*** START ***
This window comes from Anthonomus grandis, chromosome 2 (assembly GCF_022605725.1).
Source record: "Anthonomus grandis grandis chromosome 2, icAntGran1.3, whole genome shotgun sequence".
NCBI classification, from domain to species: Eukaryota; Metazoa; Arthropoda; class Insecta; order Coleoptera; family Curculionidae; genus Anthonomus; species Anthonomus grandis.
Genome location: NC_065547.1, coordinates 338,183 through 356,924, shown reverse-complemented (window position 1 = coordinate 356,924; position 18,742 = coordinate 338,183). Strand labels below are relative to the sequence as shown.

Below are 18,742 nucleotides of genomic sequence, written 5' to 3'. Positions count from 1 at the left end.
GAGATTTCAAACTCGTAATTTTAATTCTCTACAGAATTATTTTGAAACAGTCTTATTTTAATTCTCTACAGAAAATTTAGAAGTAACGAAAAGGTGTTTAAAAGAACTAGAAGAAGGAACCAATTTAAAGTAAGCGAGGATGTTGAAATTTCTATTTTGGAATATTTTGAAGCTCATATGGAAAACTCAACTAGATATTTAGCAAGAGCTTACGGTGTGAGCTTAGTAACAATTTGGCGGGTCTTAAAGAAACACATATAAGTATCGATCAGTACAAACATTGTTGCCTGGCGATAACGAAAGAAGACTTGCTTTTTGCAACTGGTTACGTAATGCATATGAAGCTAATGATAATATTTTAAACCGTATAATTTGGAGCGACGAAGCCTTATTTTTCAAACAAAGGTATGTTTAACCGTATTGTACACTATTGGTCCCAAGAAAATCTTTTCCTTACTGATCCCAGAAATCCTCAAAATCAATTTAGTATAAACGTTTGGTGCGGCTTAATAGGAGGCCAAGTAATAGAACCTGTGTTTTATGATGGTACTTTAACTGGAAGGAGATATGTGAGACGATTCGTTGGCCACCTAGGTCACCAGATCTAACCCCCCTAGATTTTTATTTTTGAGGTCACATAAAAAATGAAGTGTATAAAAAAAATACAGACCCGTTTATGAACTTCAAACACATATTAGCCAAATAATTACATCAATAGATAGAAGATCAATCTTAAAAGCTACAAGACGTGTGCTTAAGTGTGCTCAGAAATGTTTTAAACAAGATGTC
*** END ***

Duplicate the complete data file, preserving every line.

This window comes from Anthonomus grandis, chromosome 2 (assembly GCF_022605725.1).
Source record: "Anthonomus grandis grandis chromosome 2, icAntGran1.3, whole genome shotgun sequence".
NCBI classification, from domain to species: Eukaryota; Metazoa; Arthropoda; class Insecta; order Coleoptera; family Curculionidae; genus Anthonomus; species Anthonomus grandis.
Genome location: NC_065547.1, coordinates 338,183 through 356,924, shown reverse-complemented (window position 1 = coordinate 356,924; position 18,742 = coordinate 338,183). Strand labels below are relative to the sequence as shown.

Below are 18,742 nucleotides of genomic sequence, written 5' to 3'. Positions count from 1 at the left end.
GAGATTTCAAACTCGTAATTTTAATTCTCTACAGAATTATTTTGAAACAGTCTTATTTTAATTCTCTACAGAAAATTTAGAAGTAACGAAAAGGTGTTTAAAAGAACTAGAAGAAGGAACCAATTTAAAGTAAGCGAGGATGTTGAAATTTCTATTTTGGAATATTTTGAAGCTCATATGGAAAACTCAACTAGATATTTAGCAAGAGCTTACGGTGTGAGCTTAGTAACAATTTGGCGGGTCTTAAAGAAACACATATAAGTATCGATCAGTACAAACATTGTTGCCTGGCGATAACGAAAGAAGACTTGCTTTTTGCAACTGGTTACGTAATGCATATGAAGCTAATGATAATATTTTAAACCGTATAATTTGGAGCGACGAAGCCTTATTTTTCAAACAAAGGTATGTTTAACCGTATTGTACACTATTGGTCCCAAGAAAATCTTTTCCTTACTGATCCCAGAAATCCTCAAAATCAATTTAGTATAAACGTTTGGTGCGGCTTAATAGGAGGCCAAGTAATAGAACCTGTGTTTTATGATGGTACTTTAACTGGAAGGAGATATGTGAGACGATTCGTTGGCCACCTAGGTCACCAGATCTAACCCCCCTAGATTTTTATTTTTGAGGTCACATAAAAAATGAAGTGTATAAAAAAAATACAGACCCGTTTATGAACTTCAAACACATATTAGCCAAATAATTACATCAATAGATAGAAGATCAATCTTAAAAGCTACAAGACGTGTGCTTAAGTGTGCTCAGAAATGTTTTAAACAAGATGTC